Smuggling act
A U.S. Fish and Wildlife Service special agent joined an international turtle-trafficking ring in order to take it down

Most turtles native to the U.S. don’t travel very far during their long lives. Wood turtles occupy a home range of 60 acres or less. For spotted turtles, it’s no more than eight acres. And eastern box turtles usually stick to an area about the size of two football fields.

But between June 2017 and December 2018, a U.S. Fish and Wildlife Service investigation discovered that at least 1,500 native turtles — including wood turtles, spotted turtles, and eastern box turtles — traveled more than 8,000 miles from the woods and wetlands of the U.S. to Asia.

Collected illegally from the wild for the black-market pet trade, the turtles were smuggled overseas in boxes falsely labeled as books, clothes, and cosmetics to ensure they would slip past U.S. law enforcement and onto a plane.

Each smuggled turtle was stuffed in a tight sock to prevent it from moving.

Each turtle was stuffed in a tight sock, the opening knotted shut. Their limbs were bound to their bodies with tape to keep them from scratching and revealing that there was more than makeup inside.

Kang Juntao didn’t meet the turtles at the airport when they landed, but he paid for their flights.

In December 2020, the U.S. Fish and Wildlife Service, U.S. Department of State, and U.S. Department of Justice, arranged a flight for Kang from Kuala Lumpur, Malaysia, to New Jersey, to face charges for funneling money through U.S. banks for the illegal purchase and shipment of wild turtles.

The extradition of a Chinese national — Kang is from Hangzhou City — who had never set foot in the U.S. for financial crimes connected to wildlife trafficking was a milestone, made possible by close coordination between the U.S government and the government of Malaysia.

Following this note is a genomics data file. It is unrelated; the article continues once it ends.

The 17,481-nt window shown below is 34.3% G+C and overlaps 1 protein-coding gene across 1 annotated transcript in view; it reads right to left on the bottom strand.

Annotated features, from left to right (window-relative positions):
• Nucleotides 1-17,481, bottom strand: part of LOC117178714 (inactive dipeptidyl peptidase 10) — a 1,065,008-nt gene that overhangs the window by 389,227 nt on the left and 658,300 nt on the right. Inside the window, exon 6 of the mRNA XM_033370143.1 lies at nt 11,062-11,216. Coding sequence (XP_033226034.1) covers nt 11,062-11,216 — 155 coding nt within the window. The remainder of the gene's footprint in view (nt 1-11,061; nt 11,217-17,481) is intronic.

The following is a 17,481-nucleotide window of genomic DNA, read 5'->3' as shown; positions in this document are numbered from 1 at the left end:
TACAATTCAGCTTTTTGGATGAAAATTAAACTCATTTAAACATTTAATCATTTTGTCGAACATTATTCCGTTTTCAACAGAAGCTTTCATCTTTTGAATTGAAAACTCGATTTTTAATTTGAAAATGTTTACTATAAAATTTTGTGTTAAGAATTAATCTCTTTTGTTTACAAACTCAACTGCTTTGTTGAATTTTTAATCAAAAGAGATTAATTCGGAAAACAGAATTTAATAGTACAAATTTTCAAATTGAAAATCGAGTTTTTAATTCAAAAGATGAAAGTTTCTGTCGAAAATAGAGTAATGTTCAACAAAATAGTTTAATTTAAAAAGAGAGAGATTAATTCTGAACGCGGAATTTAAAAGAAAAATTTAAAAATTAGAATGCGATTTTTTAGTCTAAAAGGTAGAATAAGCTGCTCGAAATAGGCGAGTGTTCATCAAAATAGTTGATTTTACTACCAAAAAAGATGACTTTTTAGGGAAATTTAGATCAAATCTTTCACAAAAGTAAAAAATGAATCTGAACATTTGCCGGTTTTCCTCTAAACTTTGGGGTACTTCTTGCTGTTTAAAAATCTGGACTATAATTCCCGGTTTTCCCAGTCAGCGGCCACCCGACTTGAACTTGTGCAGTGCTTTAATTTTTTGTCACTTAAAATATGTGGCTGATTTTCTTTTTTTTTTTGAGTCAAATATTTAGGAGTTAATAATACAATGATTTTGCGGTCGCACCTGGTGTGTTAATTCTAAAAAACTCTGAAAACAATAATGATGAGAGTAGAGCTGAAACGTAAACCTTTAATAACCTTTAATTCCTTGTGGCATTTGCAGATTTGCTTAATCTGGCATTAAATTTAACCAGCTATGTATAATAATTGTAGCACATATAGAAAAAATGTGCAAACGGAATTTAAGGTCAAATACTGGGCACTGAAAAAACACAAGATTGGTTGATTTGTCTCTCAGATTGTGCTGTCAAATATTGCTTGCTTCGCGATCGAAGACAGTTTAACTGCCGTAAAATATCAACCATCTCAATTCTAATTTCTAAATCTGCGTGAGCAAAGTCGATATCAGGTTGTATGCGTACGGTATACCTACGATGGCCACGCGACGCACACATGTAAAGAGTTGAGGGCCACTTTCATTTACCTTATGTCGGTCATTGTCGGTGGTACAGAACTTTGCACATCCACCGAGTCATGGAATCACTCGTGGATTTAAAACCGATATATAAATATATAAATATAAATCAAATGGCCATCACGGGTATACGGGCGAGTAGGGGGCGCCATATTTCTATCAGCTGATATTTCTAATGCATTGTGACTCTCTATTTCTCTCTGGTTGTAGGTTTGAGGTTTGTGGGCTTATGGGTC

Both countries are signatories to the Convention on International Trade in Endangered Species of Wild Fauna and Flora (CITES), an international treaty that restricts trade in species that may be threatened with extinction, including wood, spotted, and eastern box turtles.

The smugglers targeted eastern box turtles, wood turtles, and spotted turtles (pictured), a rare species that has been petitioned for Endangered Species Act listing.

In response to a request from the U.S., Kang was arrested by the Royal Malaysian Police at Kuala Lumpur International Airport in January 2019 as he arrived in the country for vacation. The following March, the U.S. Department of Justice and the U.S. Fish and Wildlife Service submitted an extradition request — finalized in the fall of 2020 — to bring Kang to the U.S. to face trial.

Today marked another milestone. Kang was sentenced to 38 months in prison and one year of supervised release on a federal money laundering conviction for financing a ring of individuals who collected, packaged, repackaged, and smuggled turtles out of the U.S.

Special Agent Ryan Bessey was one of them.

Inside job

Bessey had been leading a multi-year investigation into Kang for the U.S. Fish and Wildlife Service’s Office of Law Enforcement when he saw an opportunity for a breakthrough. A confidential informant let him know he’d been contacted about supplying turtles.

“We thought we could make a bigger impact if we could take down the person who was sending the money,” Bessey said. “The most efficient way to do that was to be on the inside.”

The informant connected Bessey to Kang through social media, introducing him as another supplier.

At first, Kang kept Bessey at arm’s length, asking him to send turtles to other intermediaries in the U.S. who would repackage them for international shipment. Eventually, he directed Bessey to ship turtles to Hong Kong as well.

The pace of business was aggressive. In the 18-month period, Kang sent Bessey 40 online payments, amounting to approximately $78,000 — that was to just one of Kang’s “middlemen.”

Over the course of a year and half, Kang financed the smuggling of at least 1,500 turtles, shipped in groups inside falsely-labeled packages

Bessey used the money to pay other suppliers and turtle poachers, each transaction connecting a dot to help the Office of Law Enforcement target more players.

Like Haixi Sheng, who was a student at Pennsylvania State University when Special Agent Randy Cottrell arrested him for attempting to ship Gulf Coast box turtles to China. Sheng was sentenced to a year in federal prison.

And Yuchao Fang, of Lawrence, Kansas.

It turned out special agents in the U.S. Midwest had keyed into Fang as well, following a lead from a package intercepted at Chicago O’Hare International Airport by wildlife inspector canine handler Amanda Dickson, with help from her canine partner Lancer.

When the agents gathered enough evidence to execute a search warrant for Fang’s residence and car, they discovered more than just turtles; they found child pornography on his devices.